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News - Environment

Growing Berries Without Bromide

Growing Berries Without Bromide

Researchers test a new alternative to a controversial chemical

The scarecrows perched in Santa Cruz strawberry fields do little to scare away the birds, much less the insects and fungi harbored in the soil. Everything likes to eat strawberries, which makes growing them a risky business.

This predicament led UC Santa Cruz professor Carol Shennan to take an unconventional approach to pest management. Nine years ago, the fatal plant disease Verticillium wilt was wiping out strawberry plants at the university farm. Chemicals hardly phase the pathogen, and Shennan saw little improvement with crop rotation, which is typically used to treat infested fields. A visiting plant pathologist from the Netherlands recommended a little-known organic technique called anaerobic soil disinfestation, and, with so few other options, Shennan decided to give it a try. 

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News - Environment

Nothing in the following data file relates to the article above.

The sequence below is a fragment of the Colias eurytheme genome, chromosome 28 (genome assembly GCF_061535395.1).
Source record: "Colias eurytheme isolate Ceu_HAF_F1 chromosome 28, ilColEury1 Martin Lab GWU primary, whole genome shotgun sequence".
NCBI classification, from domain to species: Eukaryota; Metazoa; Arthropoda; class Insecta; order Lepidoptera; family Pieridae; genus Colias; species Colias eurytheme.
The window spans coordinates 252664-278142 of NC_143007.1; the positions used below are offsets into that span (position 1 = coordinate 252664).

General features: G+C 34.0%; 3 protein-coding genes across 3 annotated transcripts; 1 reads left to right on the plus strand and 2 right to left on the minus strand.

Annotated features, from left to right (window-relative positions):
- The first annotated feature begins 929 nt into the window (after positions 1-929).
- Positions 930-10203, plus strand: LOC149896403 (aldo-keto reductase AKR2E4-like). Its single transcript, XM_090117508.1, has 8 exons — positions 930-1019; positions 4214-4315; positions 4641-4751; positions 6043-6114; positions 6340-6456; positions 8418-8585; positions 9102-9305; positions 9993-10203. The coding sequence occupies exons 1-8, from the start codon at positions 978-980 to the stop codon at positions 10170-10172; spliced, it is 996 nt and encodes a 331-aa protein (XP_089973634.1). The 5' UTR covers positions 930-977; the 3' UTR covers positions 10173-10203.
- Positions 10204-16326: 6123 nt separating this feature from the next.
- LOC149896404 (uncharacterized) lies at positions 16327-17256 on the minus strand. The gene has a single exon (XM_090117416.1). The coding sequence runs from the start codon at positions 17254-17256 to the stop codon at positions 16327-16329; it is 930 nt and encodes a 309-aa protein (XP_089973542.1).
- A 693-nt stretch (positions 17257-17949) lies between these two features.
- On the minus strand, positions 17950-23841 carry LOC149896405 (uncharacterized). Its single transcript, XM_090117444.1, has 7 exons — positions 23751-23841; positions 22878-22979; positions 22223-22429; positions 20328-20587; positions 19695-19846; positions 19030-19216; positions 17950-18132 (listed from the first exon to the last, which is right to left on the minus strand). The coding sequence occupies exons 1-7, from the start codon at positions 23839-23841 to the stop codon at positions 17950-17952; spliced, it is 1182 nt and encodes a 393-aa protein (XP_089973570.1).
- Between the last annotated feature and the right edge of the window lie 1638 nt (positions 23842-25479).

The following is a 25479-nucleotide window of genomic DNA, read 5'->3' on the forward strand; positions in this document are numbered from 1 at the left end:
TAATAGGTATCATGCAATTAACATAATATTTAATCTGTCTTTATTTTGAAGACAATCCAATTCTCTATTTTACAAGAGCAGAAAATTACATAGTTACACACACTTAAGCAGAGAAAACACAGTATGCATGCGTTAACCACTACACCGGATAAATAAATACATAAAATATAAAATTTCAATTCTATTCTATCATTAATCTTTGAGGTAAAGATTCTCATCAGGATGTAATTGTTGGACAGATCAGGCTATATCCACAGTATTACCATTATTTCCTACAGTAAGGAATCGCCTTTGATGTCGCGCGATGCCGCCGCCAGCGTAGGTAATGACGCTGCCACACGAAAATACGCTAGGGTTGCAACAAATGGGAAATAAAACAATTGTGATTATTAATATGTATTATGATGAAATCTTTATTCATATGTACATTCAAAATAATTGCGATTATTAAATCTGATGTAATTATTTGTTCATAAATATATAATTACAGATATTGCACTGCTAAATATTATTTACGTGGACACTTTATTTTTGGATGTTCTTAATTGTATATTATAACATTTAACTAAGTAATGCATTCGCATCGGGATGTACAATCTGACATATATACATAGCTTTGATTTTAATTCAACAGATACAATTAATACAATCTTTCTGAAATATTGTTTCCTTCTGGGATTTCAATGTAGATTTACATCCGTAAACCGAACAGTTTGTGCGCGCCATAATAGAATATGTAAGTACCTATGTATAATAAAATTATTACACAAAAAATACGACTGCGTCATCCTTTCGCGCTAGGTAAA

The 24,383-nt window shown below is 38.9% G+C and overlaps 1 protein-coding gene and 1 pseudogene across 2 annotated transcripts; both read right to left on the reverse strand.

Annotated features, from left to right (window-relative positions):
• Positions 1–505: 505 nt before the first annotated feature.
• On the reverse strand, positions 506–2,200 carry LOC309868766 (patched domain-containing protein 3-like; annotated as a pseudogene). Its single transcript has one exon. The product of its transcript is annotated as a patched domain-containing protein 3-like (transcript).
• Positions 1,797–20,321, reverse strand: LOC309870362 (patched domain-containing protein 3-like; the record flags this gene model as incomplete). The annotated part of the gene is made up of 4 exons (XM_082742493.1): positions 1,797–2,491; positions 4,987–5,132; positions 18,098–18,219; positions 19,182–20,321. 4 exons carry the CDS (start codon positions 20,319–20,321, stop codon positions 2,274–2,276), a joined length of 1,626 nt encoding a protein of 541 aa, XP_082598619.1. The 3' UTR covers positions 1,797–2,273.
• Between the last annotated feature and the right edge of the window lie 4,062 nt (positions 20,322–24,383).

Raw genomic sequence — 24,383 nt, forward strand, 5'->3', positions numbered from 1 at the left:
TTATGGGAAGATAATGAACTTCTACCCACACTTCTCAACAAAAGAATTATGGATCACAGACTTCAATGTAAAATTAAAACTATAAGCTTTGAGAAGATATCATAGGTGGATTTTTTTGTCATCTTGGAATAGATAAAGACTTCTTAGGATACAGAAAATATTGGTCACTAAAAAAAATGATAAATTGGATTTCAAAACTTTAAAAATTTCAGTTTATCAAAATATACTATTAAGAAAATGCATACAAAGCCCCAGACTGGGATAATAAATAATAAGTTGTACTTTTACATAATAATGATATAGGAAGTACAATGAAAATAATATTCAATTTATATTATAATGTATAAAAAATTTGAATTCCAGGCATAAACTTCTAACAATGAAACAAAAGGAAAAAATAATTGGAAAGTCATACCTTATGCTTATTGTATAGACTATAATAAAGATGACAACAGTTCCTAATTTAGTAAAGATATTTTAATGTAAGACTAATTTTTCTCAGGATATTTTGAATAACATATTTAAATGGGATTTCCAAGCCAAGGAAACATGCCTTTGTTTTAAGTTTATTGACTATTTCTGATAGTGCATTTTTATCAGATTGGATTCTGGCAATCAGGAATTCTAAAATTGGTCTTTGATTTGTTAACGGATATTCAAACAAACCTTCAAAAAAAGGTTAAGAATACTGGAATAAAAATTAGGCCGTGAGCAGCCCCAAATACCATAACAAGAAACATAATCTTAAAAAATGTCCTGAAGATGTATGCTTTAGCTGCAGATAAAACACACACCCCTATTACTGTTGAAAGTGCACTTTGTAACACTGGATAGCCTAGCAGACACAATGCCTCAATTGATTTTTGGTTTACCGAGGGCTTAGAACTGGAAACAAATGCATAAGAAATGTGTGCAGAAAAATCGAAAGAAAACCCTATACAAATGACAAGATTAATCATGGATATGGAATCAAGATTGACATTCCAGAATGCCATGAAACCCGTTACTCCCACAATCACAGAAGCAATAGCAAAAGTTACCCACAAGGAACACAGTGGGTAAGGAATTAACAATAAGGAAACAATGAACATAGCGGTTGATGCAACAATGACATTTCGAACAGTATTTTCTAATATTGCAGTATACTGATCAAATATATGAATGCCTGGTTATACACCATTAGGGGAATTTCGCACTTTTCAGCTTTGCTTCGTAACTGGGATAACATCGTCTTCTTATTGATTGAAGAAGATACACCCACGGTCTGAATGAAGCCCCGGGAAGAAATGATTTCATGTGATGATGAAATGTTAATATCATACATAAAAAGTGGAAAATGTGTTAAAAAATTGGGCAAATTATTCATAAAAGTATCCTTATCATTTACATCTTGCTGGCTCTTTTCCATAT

Bring Your Own Bag

Bring Your Own Bag

Single-use plastic bag bans are underway

Shoppers in Capitola, Watsonville, the City of Santa Cruz, and the unincorporated parts of the county are, by now, becoming accustomed to the absence of plastic bags.

On Sept. 20, 2011, Santa Cruz County became the first local jurisdiction to pass an ordinance that banned single-use plastic bags and implemented a fee for paper bags, which took effect last spring. Watsonville, Capitola, and Santa Cruz followed suit with similar actions: Watsonville’s ordinance went into effect last September, and, as of last month, the bans in Capitola and the City of Santa Cruz are now in place.

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News - Environment

Land of Lions

Land of Lions

New research provides foundation to look at protecting mountain lions, particularly when it comes to Highway 17